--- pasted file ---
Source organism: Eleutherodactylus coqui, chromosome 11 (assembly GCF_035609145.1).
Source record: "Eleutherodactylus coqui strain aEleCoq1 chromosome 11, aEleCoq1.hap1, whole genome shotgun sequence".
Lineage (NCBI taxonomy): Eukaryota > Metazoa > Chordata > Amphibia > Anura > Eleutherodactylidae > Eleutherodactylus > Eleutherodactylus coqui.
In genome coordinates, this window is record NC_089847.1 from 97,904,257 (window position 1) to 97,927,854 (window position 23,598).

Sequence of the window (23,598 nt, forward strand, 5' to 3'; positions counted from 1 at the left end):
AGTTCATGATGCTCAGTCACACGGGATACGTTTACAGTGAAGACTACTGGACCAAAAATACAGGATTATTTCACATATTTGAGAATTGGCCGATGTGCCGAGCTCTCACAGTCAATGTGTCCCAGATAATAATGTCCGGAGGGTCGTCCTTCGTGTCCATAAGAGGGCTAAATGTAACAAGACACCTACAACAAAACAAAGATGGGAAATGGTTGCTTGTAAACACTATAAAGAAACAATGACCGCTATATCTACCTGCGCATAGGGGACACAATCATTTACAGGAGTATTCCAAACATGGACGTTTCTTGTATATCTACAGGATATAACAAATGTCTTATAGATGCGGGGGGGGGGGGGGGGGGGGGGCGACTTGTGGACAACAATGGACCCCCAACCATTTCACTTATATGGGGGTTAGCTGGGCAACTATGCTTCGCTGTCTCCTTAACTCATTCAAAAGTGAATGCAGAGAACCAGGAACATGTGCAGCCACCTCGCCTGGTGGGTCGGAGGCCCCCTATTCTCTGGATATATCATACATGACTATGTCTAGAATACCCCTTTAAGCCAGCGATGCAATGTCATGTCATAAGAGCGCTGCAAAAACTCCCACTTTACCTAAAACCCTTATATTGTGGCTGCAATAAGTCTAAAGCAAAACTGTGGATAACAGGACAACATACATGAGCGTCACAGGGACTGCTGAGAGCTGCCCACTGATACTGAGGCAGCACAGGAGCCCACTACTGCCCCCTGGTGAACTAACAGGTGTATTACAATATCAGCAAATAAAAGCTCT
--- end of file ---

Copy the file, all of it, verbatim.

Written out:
Source organism: Eleutherodactylus coqui, chromosome 11 (assembly GCF_035609145.1).
Source record: "Eleutherodactylus coqui strain aEleCoq1 chromosome 11, aEleCoq1.hap1, whole genome shotgun sequence".
Lineage (NCBI taxonomy): Eukaryota > Metazoa > Chordata > Amphibia > Anura > Eleutherodactylidae > Eleutherodactylus > Eleutherodactylus coqui.
In genome coordinates, this window is record NC_089847.1 from 97,904,257 (window position 1) to 97,927,854 (window position 23,598).

Sequence of the window (23,598 nt, forward strand, 5' to 3'; positions counted from 1 at the left end):
AGTTCATGATGCTCAGTCACACGGGATACGTTTACAGTGAAGACTACTGGACCAAAAATACAGGATTATTTCACATATTTGAGAATTGGCCGATGTGCCGAGCTCTCACAGTCAATGTGTCCCAGATAATAATGTCCGGAGGGTCGTCCTTCGTGTCCATAAGAGGGCTAAATGTAACAAGACACCTACAACAAAACAAAGATGGGAAATGGTTGCTTGTAAACACTATAAAGAAACAATGACCGCTATATCTACCTGCGCATAGGGGACACAATCATTTACAGGAGTATTCCAAACATGGACGTTTCTTGTATATCTACAGGATATAACAAATGTCTTATAGATGCGGGGGGGGGGGGGGGGGGGGGGCGACTTGTGGACAACAATGGACCCCCAACCATTTCACTTATATGGGGGTTAGCTGGGCAACTATGCTTCGCTGTCTCCTTAACTCATTCAAAAGTGAATGCAGAGAACCAGGAACATGTGCAGCCACCTCGCCTGGTGGGTCGGAGGCCCCCTATTCTCTGGATATATCATACATGACTATGTCTAGAATACCCCTTTAAGCCAGCGATGCAATGTCATGTCATAAGAGCGCTGCAAAAACTCCCACTTTACCTAAAACCCTTATATTGTGGCTGCAATAAGTCTAAAGCAAAACTGTGGATAACAGGACAACATACATGAGCGTCACAGGGACTGCTGAGAGCTGCCCACTGATACTGAGGCAGCACAGGAGCCCACTACTGCCCCCTGGTGAACTAACAGGTGTATTACAATATCAGCAAATAAAAGCTCT